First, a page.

During its lesser moments, Valentino: The Last Emperor unfolds like an obnoxious E! special, basking in the glamour, decadence and name-and-face-dropping glory of Europe's lavish haute couture.
First time director Matt Tyrnauer betrays his Vanity Fair puff-piece-writing roots by lingering far too long on the more trifling aspects of legendary Italian couturier Valentino Garavani's day-to-day existence. Celebrity montage digressions abound, and the director basks in the excess of his subject's ridiculous luxury.
Valentino is shown skiing in Gstaad, sailing in Venice, throwing parties in his country mansion and rubbing elbows with actors and fashionistas as he trots across the globe with his army of spoiled pugs. The game of "spot the famous face" that Tyrnauer plays is both overwhelming and irritating, but he is allowed such unmitigated access to Valentino at a point when the designer's career is undergoing such extreme change (read: coming to an end) that the documentary has inadvertent moments of insight despite the director's worst efforts.
We're given a fly-on-the-wall view of Valentino during the course of 2006 and 2007 as he conceptualizes a collection for a Paris show, bickers with his business partner/lover Giancarlo Giametti and prepares for an epic blowout in Rome to celebrate his 45th year in the profession.
All the while, talk of Valentino's possible retirement floats through the fashion world and casts a blanket of fear and uncertainty over the veteran glitterati who believe that retirement would mark "the end of couture." The fear seems well-founded; the company is shown to be already out of Valentino's control, run instead by Matteo Marzotto, a money-minded CEO who is trying to find new, more financially lucrative ways to exploit Valentino's name as a brand.
The purist, old school philosophy of the 70-year-old Valentino is at odds with the corporation's desire to cater to the latest trends of contemporary fashion. "I make dresses for women who actually wear them!" Valentino barks at one point. He balks at a young hairstylist's desire to be "a bit more edgy" with a model's hair. "I don't want a crazy cut. I want it to be beautiful!"
Giametti boasts at one point that none of the seamstresses use sewing machines--incredibly, every article of clothing that Valentino designs is stitched by hand. The commitment and passion of the artist and his closest associates and employees is a wonder but doesn't matter to the higher-ups.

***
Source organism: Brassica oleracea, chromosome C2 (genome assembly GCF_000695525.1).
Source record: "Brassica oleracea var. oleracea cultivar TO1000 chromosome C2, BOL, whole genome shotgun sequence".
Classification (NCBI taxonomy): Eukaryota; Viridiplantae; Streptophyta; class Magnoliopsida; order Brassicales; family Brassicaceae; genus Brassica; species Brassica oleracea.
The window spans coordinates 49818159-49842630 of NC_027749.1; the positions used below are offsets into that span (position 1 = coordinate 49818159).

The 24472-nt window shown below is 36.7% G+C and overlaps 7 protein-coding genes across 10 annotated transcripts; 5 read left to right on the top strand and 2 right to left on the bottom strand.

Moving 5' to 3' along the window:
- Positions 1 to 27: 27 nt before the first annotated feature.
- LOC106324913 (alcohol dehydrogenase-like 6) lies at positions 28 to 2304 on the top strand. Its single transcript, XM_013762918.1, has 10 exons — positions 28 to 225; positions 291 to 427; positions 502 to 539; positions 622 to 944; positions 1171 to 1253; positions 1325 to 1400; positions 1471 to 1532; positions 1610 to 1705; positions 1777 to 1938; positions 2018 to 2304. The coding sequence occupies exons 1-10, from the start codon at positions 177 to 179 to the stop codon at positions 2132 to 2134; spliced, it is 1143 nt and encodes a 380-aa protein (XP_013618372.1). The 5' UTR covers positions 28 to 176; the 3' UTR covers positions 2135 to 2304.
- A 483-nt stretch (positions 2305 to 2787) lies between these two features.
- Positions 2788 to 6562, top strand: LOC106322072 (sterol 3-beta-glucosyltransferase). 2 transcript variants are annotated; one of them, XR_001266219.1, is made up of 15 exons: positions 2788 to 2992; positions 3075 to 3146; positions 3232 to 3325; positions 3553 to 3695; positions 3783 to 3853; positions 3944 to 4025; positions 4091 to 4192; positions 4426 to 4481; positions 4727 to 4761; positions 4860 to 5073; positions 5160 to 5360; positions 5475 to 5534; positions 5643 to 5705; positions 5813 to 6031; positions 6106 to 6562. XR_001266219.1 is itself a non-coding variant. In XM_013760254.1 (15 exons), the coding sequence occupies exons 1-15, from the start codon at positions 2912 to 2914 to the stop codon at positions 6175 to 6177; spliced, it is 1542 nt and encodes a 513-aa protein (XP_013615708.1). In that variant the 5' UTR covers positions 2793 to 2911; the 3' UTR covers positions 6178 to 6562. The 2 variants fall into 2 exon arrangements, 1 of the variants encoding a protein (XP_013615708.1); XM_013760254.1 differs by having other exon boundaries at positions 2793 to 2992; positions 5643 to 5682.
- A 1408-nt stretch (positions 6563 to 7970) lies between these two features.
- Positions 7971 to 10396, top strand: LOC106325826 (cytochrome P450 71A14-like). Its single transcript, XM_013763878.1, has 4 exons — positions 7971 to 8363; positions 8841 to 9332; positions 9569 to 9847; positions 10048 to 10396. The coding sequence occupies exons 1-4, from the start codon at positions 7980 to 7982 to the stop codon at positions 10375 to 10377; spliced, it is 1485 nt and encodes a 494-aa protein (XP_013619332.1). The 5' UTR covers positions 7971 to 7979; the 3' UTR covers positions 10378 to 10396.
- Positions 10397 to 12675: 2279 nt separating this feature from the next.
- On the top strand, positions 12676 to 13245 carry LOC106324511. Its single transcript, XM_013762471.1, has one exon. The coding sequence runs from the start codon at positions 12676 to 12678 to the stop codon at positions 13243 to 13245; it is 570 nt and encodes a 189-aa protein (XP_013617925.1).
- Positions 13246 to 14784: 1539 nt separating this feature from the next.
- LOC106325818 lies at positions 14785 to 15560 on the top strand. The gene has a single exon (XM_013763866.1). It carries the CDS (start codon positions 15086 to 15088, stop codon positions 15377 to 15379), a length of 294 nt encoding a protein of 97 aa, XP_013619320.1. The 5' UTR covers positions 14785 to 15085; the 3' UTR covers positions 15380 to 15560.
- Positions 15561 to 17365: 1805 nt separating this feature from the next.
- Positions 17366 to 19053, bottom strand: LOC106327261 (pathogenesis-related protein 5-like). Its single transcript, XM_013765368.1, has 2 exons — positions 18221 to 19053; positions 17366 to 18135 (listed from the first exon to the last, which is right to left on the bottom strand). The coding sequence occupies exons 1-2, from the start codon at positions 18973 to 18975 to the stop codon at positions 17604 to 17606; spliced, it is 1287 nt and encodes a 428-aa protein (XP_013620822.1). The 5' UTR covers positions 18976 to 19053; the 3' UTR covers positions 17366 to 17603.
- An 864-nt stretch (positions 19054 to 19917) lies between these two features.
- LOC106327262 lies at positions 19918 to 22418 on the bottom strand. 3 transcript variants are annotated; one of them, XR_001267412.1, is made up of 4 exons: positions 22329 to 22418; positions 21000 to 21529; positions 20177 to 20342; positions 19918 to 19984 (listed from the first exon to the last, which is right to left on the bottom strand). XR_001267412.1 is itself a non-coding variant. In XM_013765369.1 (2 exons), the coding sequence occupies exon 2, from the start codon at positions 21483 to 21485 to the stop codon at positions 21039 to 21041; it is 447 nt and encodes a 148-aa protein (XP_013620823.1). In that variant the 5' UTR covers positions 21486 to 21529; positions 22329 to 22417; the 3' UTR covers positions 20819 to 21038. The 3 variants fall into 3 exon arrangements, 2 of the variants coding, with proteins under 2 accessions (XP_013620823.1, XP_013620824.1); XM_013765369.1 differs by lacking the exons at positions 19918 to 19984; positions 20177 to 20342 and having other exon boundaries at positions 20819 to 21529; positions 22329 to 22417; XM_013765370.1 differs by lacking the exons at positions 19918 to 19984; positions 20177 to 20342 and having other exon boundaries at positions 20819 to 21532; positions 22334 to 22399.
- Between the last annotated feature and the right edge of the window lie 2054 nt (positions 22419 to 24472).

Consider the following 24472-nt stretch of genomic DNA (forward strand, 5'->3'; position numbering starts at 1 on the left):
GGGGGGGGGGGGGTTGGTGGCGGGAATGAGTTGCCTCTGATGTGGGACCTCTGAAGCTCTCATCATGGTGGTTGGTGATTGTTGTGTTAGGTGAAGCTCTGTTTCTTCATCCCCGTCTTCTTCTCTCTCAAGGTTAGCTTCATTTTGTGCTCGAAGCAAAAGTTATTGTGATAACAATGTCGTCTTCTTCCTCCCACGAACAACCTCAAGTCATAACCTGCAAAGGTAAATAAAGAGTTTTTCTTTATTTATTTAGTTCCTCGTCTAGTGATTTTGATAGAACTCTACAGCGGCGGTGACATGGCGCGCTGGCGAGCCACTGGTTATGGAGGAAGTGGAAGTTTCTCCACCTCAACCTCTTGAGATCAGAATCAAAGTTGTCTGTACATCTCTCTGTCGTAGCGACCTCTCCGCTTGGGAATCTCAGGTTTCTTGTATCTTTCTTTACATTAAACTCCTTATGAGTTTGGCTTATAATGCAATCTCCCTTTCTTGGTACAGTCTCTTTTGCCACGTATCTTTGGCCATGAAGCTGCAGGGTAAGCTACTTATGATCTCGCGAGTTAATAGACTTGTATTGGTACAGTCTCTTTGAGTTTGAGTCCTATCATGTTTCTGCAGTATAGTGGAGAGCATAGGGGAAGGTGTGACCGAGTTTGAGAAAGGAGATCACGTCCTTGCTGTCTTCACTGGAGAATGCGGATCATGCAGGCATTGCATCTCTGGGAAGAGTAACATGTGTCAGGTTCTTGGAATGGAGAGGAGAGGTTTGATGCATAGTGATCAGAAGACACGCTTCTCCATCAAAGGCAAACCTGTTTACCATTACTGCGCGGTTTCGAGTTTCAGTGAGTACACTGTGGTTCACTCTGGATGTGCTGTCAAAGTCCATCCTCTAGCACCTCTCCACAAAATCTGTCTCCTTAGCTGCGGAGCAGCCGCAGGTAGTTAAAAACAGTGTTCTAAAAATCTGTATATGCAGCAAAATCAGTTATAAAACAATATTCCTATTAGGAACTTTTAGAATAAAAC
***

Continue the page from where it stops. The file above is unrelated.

In one sense, the film is really about this hostile takeover of one man's art and business and the resulting fallout. That fallout is punctuated in the film's post-script announcing the inevitable: two months after his Roman gala (which involved a small city's worth of attendees in addition to the 700-something VIPS) he retired and was replaced by 35-year-old Alessandra Facchinetti.
In his personal life, the designer is shown to be insecure, controlling, temperamental, self-deprecating, at times egomaniacal, and soft at heart. His diva tendencies are balanced by a deep affection for those closest to him, especially Giametti. Their contentious relationship is the engine of the film and summed up in a scene of Valentino receiving an award from the French government that ends with him tearfully thanking a beaming Giametti.
Giametti, who earlier in the film acknowledges to reporters that he lives in the shadow of a legend, seems more pleased to be recognized publicly than moved by Valentino's gratitude.
Unfortunately, Tyrnauer never expounds on this kind of relationship nuance because he's too preoccupied with the incidental opulence of the surrounding environments. He spends too much time filming runway shoots, gratuitously devoting his privileged and seemingly omnipresent camera to the surface beauty of the money, the models, the aristocrats, the architecture, the landscape. This kind of wide-eyed, touristy approach to the topic cheapens the poignancy of Valentino's bittersweet decline and lends the film a tabloid quality, that aforementioned E! Entertainment vibe.
These problems all come to fruition in the last 20 minutes, when the subject of Valentino takes a back seat to the decadence of his final party. Journalists, fellow designers and celebrity after celebrity cavort in the Temple of Venus against a backdrop of fireworks and flying models (decoratively suspended above the gathering). It's an incredible sight to behold, but one to which Tyrnauer devotes a laughable amount of time.
This insistence on skewing to the worthless set dressing, the shallow periphery of a complex and passionate human being, ultimately makes the film a slight, entertaining diversion. For Valentino, luxury is the earned payoff for a life well-lived; with Valentino: The Last Emperor, you get all the luxury but little of the life.
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